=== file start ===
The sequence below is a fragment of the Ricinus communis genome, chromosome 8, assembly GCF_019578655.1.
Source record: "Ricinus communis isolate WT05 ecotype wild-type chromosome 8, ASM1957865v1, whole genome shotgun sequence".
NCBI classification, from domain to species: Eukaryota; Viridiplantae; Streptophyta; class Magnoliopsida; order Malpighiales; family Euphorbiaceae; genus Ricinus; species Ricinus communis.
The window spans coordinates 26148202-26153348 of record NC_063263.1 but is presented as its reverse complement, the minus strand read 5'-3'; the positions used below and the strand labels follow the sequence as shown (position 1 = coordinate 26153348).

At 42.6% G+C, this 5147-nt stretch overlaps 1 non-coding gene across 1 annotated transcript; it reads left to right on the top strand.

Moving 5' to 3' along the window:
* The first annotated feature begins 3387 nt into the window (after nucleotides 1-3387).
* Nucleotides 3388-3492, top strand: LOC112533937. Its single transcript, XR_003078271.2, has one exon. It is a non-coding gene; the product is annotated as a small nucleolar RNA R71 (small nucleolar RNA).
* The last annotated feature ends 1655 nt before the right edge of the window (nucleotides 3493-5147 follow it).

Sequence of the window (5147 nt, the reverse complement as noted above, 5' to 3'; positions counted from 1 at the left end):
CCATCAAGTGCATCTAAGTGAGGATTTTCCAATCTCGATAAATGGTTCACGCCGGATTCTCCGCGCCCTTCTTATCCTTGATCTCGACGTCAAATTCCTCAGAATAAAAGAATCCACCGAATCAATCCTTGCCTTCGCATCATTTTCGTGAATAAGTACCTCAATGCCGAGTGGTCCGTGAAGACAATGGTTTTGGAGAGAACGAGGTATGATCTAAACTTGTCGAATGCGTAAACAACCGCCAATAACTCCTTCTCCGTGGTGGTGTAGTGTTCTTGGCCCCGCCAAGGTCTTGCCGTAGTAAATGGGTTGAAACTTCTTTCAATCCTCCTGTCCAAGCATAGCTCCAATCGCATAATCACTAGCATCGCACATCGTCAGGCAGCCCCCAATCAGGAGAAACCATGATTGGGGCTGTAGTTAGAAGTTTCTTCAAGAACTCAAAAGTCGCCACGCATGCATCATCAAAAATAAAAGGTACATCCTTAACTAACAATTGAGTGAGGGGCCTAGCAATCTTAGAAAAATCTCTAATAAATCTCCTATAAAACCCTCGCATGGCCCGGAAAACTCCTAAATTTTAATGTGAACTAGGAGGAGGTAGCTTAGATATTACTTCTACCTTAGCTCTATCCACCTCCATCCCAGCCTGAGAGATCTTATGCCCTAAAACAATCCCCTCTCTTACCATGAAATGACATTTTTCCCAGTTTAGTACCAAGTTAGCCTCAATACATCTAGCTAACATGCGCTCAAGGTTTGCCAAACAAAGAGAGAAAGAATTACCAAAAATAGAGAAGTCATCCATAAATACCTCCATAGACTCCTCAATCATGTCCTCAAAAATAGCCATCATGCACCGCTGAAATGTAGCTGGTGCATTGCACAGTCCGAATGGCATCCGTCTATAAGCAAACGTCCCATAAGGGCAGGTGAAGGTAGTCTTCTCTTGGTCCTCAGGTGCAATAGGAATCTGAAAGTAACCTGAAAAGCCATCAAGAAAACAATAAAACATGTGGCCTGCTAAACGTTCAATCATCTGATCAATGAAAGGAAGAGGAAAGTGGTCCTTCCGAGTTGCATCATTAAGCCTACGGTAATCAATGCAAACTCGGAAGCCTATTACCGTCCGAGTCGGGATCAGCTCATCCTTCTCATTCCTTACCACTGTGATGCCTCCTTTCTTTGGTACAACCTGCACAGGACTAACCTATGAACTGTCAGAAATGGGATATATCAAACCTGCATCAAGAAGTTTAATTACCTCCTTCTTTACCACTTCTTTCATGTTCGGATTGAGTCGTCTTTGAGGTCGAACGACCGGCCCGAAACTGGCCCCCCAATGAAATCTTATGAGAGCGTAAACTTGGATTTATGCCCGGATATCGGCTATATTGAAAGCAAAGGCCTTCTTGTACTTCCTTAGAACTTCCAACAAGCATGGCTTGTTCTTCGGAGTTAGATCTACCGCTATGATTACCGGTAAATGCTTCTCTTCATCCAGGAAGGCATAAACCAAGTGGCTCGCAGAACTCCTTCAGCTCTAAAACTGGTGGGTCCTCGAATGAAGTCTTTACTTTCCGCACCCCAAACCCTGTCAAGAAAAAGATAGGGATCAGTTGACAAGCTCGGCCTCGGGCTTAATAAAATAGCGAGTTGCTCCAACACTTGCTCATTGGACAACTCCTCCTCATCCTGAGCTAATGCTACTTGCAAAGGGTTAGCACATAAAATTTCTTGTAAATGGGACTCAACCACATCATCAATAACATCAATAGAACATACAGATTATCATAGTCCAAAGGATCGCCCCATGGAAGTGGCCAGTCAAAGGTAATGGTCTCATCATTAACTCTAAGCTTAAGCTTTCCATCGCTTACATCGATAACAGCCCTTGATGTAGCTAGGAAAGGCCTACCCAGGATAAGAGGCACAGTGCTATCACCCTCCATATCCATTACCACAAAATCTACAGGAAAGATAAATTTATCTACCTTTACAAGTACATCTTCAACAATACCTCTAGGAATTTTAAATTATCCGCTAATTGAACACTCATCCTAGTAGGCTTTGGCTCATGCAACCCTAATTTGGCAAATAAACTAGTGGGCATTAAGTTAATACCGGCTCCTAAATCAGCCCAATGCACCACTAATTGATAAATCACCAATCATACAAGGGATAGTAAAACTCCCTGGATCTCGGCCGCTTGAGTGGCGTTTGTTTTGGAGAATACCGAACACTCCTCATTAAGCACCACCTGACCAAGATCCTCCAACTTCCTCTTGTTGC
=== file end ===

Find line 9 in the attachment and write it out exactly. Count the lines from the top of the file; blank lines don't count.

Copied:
* The last annotated feature ends 1655 nt before the right edge of the window (nucleotides 3493-5147 follow it).